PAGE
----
All About Jazz review by Troy Collins

cf-131Steve Adams Trio – Surface Tension (CF 131)
Steve Adams is best-known as a long-term member of the San Francisco Bay Area-based Rova saxophone quartet. Over the past three decades Rova has become a highly respected institution, courtesy of an impressive range of collaborative projects, from work with the Kronos Quartet and pianist Satoko Fujii to multi-media efforts like “Glass Head.”

Membership in an intensely focused partnership like Rova has obvious benefits, and while Adams’ two decade long tenure with the group has yielded incredible opportunities, it has also limited his solo output. Other than a few duo recordings with contrabassist Ken Filiano and multi-instrumentalist Vinny Golia, his own discography has been relatively sparse. Surface Tension, then, is a welcome glimpse into Adams’ personal aesthetic.

Adams is joined by Filiano and drummer Scott Amendola on this rare trio recording—a varied studio set that veers from the austere to the coruscating. Like-minded peers in the adventurous West Coast scene, Filiano and Amendola reveal a deep-seated rapport with Adams that lends a conversational air to their interactions. Whether navigating freely improvised or fully notated compositions, their congenial interplay sounds inspired and effortless.

Alternating horns throughout the session, Adams unveils a range of sonorities and timbres culled from a variety of woodwinds, from sopranino saxophone to bass flute. Each instrument is used to excellent effect in contrasting contexts, weaving a diverse and texturally rich mosaic of sound.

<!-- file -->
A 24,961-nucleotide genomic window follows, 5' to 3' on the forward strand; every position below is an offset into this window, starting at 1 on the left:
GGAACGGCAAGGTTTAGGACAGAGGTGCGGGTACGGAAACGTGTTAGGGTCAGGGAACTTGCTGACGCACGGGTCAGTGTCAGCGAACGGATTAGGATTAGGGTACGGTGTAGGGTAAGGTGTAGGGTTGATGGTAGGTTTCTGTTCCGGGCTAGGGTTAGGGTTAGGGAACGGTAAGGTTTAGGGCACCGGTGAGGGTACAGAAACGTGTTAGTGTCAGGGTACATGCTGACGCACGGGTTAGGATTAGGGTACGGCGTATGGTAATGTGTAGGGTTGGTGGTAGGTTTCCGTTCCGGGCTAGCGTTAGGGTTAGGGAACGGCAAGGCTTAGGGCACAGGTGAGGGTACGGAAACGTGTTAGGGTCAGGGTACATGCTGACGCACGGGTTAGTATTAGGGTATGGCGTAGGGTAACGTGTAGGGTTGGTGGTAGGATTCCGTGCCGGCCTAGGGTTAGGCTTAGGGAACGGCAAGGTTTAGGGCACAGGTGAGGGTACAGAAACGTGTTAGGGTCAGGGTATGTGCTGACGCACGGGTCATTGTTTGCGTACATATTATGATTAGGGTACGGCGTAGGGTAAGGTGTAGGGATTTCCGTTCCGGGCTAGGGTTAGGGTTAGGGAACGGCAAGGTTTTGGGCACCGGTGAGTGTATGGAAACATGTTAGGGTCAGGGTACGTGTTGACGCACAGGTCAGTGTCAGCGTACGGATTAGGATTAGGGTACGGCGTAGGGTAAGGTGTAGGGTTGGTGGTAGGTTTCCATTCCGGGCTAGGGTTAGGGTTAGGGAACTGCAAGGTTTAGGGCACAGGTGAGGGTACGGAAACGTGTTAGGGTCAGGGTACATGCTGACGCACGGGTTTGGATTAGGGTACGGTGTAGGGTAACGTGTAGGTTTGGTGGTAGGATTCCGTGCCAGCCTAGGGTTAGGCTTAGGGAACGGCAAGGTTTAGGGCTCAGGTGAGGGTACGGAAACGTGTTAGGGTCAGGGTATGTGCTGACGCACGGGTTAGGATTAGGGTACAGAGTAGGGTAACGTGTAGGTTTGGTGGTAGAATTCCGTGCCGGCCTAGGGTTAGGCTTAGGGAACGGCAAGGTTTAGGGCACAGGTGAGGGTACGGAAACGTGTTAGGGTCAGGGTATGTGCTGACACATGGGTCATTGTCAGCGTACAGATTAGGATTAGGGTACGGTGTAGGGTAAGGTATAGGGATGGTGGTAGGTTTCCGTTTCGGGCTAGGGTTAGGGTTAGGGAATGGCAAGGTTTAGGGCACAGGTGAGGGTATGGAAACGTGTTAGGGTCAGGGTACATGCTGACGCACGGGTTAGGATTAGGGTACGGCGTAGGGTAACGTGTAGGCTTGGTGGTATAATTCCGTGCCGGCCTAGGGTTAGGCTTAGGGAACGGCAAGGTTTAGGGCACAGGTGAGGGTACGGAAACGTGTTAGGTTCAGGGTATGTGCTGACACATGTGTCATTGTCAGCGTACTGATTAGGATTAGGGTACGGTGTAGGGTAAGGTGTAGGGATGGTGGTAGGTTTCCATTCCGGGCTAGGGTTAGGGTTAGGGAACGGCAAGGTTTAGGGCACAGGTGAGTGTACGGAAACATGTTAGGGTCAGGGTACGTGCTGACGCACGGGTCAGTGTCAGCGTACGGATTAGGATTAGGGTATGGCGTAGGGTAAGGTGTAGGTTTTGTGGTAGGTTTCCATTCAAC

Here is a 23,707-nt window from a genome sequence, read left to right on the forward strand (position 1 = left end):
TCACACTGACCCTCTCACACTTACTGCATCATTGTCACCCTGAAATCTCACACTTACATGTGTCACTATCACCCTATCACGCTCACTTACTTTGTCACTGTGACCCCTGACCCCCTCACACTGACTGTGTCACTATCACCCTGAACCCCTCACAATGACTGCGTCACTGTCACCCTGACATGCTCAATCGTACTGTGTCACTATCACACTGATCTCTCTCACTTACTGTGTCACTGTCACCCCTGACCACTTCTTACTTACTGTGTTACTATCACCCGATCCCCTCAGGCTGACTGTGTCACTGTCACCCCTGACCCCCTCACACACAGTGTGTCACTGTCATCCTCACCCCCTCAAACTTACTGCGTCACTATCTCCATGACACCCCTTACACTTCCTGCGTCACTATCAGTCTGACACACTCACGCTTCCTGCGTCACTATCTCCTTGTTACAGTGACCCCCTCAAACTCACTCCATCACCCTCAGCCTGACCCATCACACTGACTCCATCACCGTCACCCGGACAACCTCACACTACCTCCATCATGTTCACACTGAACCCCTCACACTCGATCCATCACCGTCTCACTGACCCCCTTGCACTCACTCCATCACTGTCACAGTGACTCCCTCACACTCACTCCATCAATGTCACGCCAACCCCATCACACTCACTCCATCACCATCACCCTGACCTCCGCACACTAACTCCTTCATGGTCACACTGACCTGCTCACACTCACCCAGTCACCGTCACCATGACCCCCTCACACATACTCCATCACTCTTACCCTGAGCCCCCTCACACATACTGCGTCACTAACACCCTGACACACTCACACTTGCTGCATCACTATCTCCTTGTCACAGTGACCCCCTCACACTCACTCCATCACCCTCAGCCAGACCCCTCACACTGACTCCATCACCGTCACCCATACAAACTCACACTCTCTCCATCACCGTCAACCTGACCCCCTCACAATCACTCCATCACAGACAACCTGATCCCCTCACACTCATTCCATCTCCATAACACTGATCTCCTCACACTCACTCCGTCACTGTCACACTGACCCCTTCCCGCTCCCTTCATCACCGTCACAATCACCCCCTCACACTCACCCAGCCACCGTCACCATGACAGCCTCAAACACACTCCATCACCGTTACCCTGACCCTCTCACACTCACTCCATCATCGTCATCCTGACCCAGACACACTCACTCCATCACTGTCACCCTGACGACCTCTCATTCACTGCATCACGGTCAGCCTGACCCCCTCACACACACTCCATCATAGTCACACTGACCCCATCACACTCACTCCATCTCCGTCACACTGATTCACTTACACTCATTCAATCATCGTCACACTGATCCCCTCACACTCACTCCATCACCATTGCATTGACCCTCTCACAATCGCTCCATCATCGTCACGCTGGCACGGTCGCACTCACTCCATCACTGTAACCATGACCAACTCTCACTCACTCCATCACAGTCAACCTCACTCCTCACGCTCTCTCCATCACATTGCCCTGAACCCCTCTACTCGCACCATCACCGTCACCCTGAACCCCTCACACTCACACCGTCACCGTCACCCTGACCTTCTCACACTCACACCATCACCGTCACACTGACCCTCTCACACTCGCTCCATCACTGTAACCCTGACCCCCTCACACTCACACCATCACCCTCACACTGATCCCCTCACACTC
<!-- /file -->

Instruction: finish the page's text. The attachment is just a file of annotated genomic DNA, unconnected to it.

His bold baritone saxophone cuts a deep swath through Filiano and Amendola’s pneumatic downbeats on “The Another Form in Time Voice” and “Equilibria,” ratcheting up the energy level with brash, muscular flurries. Filiano exceeds his requisite role as timekeeper and harmonic anchor, plying sinuous arco glissandi on “Upper and Lower Partials,” and unleashing a percolating salvo of ebullient pizzicato on “Squeamish” and “Squelch.” Amendola’s crisp rhythms and steady cymbal accents keep the trio focused, whether navigating the oblique contours of “Equilibria” or shading the atmospheric “Little Ballad” with gossamer washes.

Adams’ introspective side is revealed on the bass flute driven numbers “Upper and Lower Partials,” “Little Ballad” and the spectral title track. Unfurling at a glacial pace, these meditative Asiatic tone poems brim with hushed tones, resonant bass harmonics and scintillating cymbal accents. The album is not limited to this dynamic chiaroscuro however. “Squeamish” is a funky, abstract post-bop vehicle for Adams’ soulful tenor and “Squelch” is a conventional swinger replete with traditional chord changes. Alternating between sopranino and baritone, Adams elicits a squall of dissonant multiphonics and expressive cries on “Cacophony (for Vinny Golia),” ending the album with a churning vortex of blistering energy in tribute to the legendary West Coast scene leader.

Surface Tension is a rarified view into the mind of one of the West Coast’s most admired ensemble members. Considering Adams’ limited discography outside of Rova, makes this session all the more valuable.
http://www.allaboutjazz.com/php/article.php?id=31713

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2 responses to “All About Jazz review by Troy Collins

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